Periodic Reporting for period 1 - RG.BIO (Renormalization group approach to the collective behaviour of strongly correlated biological systems)
Reporting period: 2018-10-01 to 2020-03-31
Collective biological systems are correlated to a degree which is unusually strong and which would require fine tuning at the physical level. Strong correlations are at the same time the mystery of collective behaviour and the key to unlock this mystery. On the one hand, we do not fully understand why correlations are so strong, and conjectures about collective response and fluctuation-dissipation relations are to be proved. On the other hand, strong correlations allow us to study and compare through the same theoretical looking glass systems as diverse as bird flocks, insect swarms and cell colonies: when correlations extend beyond all microscopic length scales of the system, we are led to believe that details cannot matter a lot. In absence of any empirical backup, this may look like wishful thinking. But an empirical backup does exist, in the form of scaling laws, which have been found to hold both at the static and at the dynamic level. This scenario suggests that the current landscape of scattered concepts (correlation, universality, scaling) can be brought to a theoretical closure through the main tool that physics developed half a century ago exactly to this aim, namely the renormalization group.
By conducting innovative experimental observations on bird flocks (starlings, swifts), insect swarms (midges, mosquitoes) and cell colonies, and building on the statistical physics concepts of correlation and scaling, RG.BIO aims at developing a novel renormalization group approach to strongly correlated biological systems, with the purpose of classifying into new universality classes the collective phenomena of life.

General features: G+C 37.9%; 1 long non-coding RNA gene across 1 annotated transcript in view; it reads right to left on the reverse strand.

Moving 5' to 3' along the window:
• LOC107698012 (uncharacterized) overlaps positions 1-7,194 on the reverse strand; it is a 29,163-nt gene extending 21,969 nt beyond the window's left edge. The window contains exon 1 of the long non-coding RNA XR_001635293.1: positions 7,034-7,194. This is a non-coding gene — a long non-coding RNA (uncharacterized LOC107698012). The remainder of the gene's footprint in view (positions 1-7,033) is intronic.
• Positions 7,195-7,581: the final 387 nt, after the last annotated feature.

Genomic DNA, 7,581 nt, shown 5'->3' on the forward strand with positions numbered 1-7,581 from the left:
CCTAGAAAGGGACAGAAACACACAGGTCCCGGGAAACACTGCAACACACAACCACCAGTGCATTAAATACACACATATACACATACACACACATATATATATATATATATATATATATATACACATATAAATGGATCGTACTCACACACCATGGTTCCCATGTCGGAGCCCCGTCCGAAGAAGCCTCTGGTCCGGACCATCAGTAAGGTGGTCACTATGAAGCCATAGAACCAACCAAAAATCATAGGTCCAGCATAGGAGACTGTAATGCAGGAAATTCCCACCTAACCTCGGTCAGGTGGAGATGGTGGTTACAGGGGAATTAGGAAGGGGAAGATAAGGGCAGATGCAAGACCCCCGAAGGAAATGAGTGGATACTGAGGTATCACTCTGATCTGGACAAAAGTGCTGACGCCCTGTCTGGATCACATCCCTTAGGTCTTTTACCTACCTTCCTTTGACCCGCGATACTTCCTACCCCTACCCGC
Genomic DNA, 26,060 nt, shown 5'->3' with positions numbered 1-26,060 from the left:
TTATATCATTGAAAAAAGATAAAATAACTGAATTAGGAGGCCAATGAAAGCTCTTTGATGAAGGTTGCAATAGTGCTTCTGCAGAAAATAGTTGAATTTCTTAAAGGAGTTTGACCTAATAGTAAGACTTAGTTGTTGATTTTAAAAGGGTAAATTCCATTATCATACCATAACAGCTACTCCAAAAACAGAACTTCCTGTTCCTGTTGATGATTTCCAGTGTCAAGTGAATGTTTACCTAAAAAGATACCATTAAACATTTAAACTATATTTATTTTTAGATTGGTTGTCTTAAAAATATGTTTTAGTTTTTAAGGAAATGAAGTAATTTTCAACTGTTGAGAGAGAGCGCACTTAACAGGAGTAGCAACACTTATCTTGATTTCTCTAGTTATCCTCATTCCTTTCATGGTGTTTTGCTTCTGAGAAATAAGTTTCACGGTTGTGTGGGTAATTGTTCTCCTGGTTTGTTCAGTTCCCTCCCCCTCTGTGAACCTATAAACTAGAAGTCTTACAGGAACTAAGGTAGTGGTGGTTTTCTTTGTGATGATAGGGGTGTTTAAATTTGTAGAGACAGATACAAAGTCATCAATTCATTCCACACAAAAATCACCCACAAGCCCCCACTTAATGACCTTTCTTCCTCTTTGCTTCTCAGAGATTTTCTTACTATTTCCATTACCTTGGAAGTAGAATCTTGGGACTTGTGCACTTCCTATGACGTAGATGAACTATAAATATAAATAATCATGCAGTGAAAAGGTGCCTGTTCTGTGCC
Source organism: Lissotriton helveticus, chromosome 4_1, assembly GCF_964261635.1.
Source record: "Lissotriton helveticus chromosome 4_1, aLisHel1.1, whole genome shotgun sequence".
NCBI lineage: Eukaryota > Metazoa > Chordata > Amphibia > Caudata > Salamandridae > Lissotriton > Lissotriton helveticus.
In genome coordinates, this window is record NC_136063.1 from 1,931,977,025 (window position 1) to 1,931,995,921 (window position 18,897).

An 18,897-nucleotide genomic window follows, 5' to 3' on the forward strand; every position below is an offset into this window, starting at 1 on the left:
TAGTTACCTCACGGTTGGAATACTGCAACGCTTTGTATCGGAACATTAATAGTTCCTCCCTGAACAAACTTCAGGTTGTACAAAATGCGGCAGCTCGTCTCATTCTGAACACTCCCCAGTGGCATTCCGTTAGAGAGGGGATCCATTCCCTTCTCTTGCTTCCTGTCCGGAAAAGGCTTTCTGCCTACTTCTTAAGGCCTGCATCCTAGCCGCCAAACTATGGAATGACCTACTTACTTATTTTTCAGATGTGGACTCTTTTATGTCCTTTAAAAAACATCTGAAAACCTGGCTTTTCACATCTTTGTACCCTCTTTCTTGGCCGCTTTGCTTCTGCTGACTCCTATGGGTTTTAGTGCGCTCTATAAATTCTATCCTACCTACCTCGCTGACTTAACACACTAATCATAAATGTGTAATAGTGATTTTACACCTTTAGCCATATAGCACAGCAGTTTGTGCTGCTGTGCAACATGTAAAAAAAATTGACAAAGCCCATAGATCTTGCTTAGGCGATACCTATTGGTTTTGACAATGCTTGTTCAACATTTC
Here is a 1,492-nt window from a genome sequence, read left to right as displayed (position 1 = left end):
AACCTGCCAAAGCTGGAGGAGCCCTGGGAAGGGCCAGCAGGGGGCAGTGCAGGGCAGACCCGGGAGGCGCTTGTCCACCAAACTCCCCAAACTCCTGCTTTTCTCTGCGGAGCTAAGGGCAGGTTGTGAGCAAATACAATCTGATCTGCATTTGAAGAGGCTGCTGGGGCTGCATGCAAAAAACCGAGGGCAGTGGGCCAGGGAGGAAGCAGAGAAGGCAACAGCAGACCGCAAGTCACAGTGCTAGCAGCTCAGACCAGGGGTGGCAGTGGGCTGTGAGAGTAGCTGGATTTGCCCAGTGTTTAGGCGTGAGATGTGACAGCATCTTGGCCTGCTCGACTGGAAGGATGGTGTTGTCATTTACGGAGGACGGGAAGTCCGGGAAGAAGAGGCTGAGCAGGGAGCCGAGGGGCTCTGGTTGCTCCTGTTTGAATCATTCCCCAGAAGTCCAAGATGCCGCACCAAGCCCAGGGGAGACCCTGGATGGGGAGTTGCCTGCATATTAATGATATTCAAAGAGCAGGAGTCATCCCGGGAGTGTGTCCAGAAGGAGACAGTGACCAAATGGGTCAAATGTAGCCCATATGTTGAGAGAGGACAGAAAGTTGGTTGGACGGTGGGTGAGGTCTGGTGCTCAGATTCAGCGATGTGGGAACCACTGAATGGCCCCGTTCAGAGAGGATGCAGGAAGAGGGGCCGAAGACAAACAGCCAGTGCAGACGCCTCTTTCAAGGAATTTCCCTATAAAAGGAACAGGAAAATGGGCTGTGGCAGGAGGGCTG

THEORY. One of the central ideas inspiring my theoretical understanding of biological collective behaviour, is that the social forces appearing into the equations of motion cannot act directly on the velocities of the animals, but have to be mediated by the spin, namely the generator of the rotations of the velocity itself. This change of perspective allowed our lab to reconcile theory with experiments regarding the propagation of information in bird flocks and the shape of the dynamical correlation functions in insect swarms. In the light of this, our first theoretical effort within RG.BIO has been to perform an RG calculation of a model in which non-dissipative terms coupling the velocity and the spin modes coexisted with the dissipative terms typical of any biological system. We discovered that for low enough dissipation, or small enough groups, dissipation is ineffective, so that the critical exponent ruling the dynamics has a value much closer to the experimental one than previous estimates. We are now studying how these mode-coupling terms impact on hydrodynamics theories with explicit terms of self-propulsion. Finally, we have developed a new marginal field theory, able to explain the scale-free correlations of the speed found in bird flocks as a phenomenon due to the vicinity to a zero temperature critical point, hence avoiding the need to tune any parameter to criticality.
THEORY. The central theoretical idea of RG.BIO is that the only way to develop a predictive theoretical physics of biological collective phenomena is through a novel renormalization group (RG) approach. The long-term objective of the project is to develop a new RG perturbative theory based on separation of time scales, using correlations and scaling laws as empirical anchors of theoretical work. These results will be tested against the experimental arm of the project, exploring the validity of an RG classification of collective biological phenomena into universality classes. Quantitatively accurate, and possibly parameter-free matching between theory and experiment, in the theoretical physics tradition, will be a major concern of RG.BIO.